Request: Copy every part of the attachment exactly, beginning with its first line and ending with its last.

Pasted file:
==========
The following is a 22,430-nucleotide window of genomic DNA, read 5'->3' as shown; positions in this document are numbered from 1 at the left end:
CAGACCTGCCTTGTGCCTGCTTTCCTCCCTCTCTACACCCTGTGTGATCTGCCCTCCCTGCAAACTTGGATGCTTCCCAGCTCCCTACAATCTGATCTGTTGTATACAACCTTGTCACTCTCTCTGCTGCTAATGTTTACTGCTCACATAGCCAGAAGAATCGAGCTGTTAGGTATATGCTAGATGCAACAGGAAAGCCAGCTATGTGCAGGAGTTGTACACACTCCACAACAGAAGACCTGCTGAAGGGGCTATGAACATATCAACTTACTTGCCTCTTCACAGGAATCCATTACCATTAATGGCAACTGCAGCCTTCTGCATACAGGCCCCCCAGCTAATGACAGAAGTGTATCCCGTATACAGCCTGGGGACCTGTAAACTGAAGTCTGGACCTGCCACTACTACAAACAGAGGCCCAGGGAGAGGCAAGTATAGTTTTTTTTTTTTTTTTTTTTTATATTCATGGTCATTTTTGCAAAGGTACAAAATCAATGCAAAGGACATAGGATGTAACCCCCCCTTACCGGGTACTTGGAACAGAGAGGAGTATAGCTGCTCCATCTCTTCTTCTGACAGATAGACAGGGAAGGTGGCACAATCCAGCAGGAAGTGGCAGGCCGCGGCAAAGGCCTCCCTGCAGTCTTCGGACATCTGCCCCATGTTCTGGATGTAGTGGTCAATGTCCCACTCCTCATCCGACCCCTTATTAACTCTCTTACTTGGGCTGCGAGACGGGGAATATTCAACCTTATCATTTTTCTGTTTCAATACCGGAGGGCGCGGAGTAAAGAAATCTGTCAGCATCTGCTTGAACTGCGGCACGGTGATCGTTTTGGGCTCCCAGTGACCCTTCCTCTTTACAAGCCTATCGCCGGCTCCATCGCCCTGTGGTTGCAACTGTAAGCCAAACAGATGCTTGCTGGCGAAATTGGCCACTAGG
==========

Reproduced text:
The following is a 22,430-nucleotide window of genomic DNA, read 5'->3' as shown; positions in this document are numbered from 1 at the left end:
CAGACCTGCCTTGTGCCTGCTTTCCTCCCTCTCTACACCCTGTGTGATCTGCCCTCCCTGCAAACTTGGATGCTTCCCAGCTCCCTACAATCTGATCTGTTGTATACAACCTTGTCACTCTCTCTGCTGCTAATGTTTACTGCTCACATAGCCAGAAGAATCGAGCTGTTAGGTATATGCTAGATGCAACAGGAAAGCCAGCTATGTGCAGGAGTTGTACACACTCCACAACAGAAGACCTGCTGAAGGGGCTATGAACATATCAACTTACTTGCCTCTTCACAGGAATCCATTACCATTAATGGCAACTGCAGCCTTCTGCATACAGGCCCCCCAGCTAATGACAGAAGTGTATCCCGTATACAGCCTGGGGACCTGTAAACTGAAGTCTGGACCTGCCACTACTACAAACAGAGGCCCAGGGAGAGGCAAGTATAGTTTTTTTTTTTTTTTTTTTTTATATTCATGGTCATTTTTGCAAAGGTACAAAATCAATGCAAAGGACATAGGATGTAACCCCCCCTTACCGGGTACTTGGAACAGAGAGGAGTATAGCTGCTCCATCTCTTCTTCTGACAGATAGACAGGGAAGGTGGCACAATCCAGCAGGAAGTGGCAGGCCGCGGCAAAGGCCTCCCTGCAGTCTTCGGACATCTGCCCCATGTTCTGGATGTAGTGGTCAATGTCCCACTCCTCATCCGACCCCTTATTAACTCTCTTACTTGGGCTGCGAGACGGGGAATATTCAACCTTATCATTTTTCTGTTTCAATACCGGAGGGCGCGGAGTAAAGAAATCTGTCAGCATCTGCTTGAACTGCGGCACGGTGATCGTTTTGGGCTCCCAGTGACCCTTCCTCTTTACAAGCCTATCGCCGGCTCCATCGCCCTGTGGTTGCAACTGTAAGCCAAACAGATGCTTGCTGGCGAAATTGGCCACTAGG